It is with a gratitude, and a slight dose of imposter syndrome that I write this blog. Thank you to the Surveying Sisterhood for providing me the opportunity to write about the progress made by RICS in relation to diversity and inclusion, and specifically improving gender balance within surveying. It has been humbling to witness the development of the Surveying Sisterhood group. On International Women’s Day 2018 RICS made a request for firms and allies to help improve the visibility of women in the surveying. The response was overwhelming, the twitter feed and #lovesurveying was an inspirational mix of supportive messages and photos of women in surveying, on site. I hope we helped pave the way for this blog and the calls to action and continued visibility of women in the profession that have followed since.
In the year that RICS celebrated 150 years, and also 100 years since women won the vote it is a good time to reflect on the changes that have occurred and been necessary to improve gender diversity and ensure that women see surveying as a career of choice and progression.
To begin, let’s look to the pioneer for women in surveying. Irene Barclay is rightly heralded not only as being the first woman to qualify as a Chartered Surveyor, but also as an advocate for social change. The institution had existed for 54 years prior to Irene qualifying, it was obvious that change should and would need to happen, but progress was very slow.
As indicated in the graph below by 1980 the percentage of women qualified as surveyors was only 1% in the UK. Through the decade there was some improvement, but it was the turn of this century that saw greater action taken and acceleration of change begin.
In 2000, the Raising the Ratio taskforce was established by Jonathan Harris FRICS to tackle the inequality and gender disparity that existed within a profession that had a low number of women qualified as professionals. As was expressed by Jonathan Harris at the time:
“The role of RICS’s Raising the Ratio taskforce is to highlight the issues and opportunities for women in the surveying and property professions. It aims to work with employers to encourage them to draw skills and talent from a wider pool,” says Jonathan Harris, chair of the taskforce. “Excluding 50 per cent of the population on the basis of their gender is not only discriminatory but ultimately bad for business.”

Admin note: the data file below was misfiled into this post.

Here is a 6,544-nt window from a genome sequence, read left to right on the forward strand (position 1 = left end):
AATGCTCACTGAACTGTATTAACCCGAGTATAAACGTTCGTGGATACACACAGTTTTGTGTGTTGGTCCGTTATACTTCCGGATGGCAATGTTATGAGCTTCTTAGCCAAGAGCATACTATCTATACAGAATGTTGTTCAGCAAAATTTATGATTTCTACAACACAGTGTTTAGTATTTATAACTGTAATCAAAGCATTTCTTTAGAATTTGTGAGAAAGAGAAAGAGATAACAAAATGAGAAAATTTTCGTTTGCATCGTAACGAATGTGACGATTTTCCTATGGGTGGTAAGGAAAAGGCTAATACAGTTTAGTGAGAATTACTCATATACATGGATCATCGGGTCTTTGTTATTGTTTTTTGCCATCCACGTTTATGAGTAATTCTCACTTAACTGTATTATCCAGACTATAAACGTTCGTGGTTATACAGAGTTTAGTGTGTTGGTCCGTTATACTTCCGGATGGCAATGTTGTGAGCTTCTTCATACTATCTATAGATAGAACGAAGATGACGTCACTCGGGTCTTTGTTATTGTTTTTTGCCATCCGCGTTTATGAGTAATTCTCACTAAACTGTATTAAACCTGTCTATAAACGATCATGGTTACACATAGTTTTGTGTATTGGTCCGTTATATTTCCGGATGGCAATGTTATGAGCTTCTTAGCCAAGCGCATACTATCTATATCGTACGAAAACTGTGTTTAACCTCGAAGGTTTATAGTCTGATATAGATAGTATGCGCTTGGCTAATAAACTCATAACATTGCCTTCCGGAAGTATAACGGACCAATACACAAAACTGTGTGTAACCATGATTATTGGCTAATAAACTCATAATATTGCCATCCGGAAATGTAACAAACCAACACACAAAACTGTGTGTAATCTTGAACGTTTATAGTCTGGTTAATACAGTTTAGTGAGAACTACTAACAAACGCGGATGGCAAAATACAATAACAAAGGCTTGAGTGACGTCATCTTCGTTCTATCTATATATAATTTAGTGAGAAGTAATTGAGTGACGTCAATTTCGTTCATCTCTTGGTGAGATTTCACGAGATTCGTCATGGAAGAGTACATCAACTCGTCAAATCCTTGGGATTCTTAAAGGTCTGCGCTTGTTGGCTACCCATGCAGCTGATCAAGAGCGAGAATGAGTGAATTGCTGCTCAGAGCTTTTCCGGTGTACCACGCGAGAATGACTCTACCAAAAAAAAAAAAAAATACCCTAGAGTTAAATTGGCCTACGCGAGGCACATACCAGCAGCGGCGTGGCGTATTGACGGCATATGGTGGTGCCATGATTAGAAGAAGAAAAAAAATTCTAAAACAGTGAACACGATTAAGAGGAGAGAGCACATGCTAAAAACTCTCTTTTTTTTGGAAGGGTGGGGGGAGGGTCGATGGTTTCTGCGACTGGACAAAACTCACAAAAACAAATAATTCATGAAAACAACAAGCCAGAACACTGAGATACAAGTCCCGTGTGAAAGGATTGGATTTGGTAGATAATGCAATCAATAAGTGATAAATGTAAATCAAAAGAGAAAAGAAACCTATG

Louise Ellison of Kingston University wrote the Raising the Ratio report in 2003. Key to the findings and recommendations in this report was the need for a more progressive approach to work/life balance and flexible working, themes which are prevalent to this day. The RICS library and the expertise and wealth of knowledge that Annette Howard possess are indispensable to anyone wanting to learn more about the history of improving gender balance in surveying.
In 2014 RICS elected the first woman President, Louise Brooke Smith. Louise, a leading Planning and Development surveyor and Champion of Diversity and Inclusion, ensured that changing the industry was at the heart of her presidency. Louise launched the Inclusive Employer Quality Mark in 2015, the IEQM was designed to enable companies of all sizes to assess and measure their approach to diversity and inclusion. Firms received a report detailing where they had made progress and where action was required to ensure further change. This lead to the development of a knowledge hub gathering case studies and best practice, the monthly RICS Diversity Matters newsletter and the Building Inclusivity report. Louise’s presidency heralded a significant step change in RICS commitment to diversity and inclusion, changes that are being realised in the profession today and for the future.
2016 saw Amanda Clack become RICS President and a commitment through her Presidency to ensure continuation of diversity, inclusion and inspiring the next generation being priorities for the profession. Amanda has been a passionate advocate for surveyors since qualifying as a Quantity Surveyor and has been involved in all levels of RICS governance. Her work to encourage, inspire and support women in the built environment continues through mentoring and also co-authoring a book The CEO Guide to Diversity and Inclusion in Real Estate.
Sean Tompkins, RICS CEO has long been a champion for diversity within surveying. Most notably making a CEO pledge to increase the diversity of conference panels, questioning and challenging any all-male panels that he is invited to speak on.
INSPIRING THE NEXT GENERATION
In order to attract the widest and most diverse profession, innovation and a better understanding of the audience you are seeking to engage is essential. RICS modernised the approach to engagement. This began with visible, diverse surveyors featuring in both flip books and hard copy versions of schools brochures and student careers guides.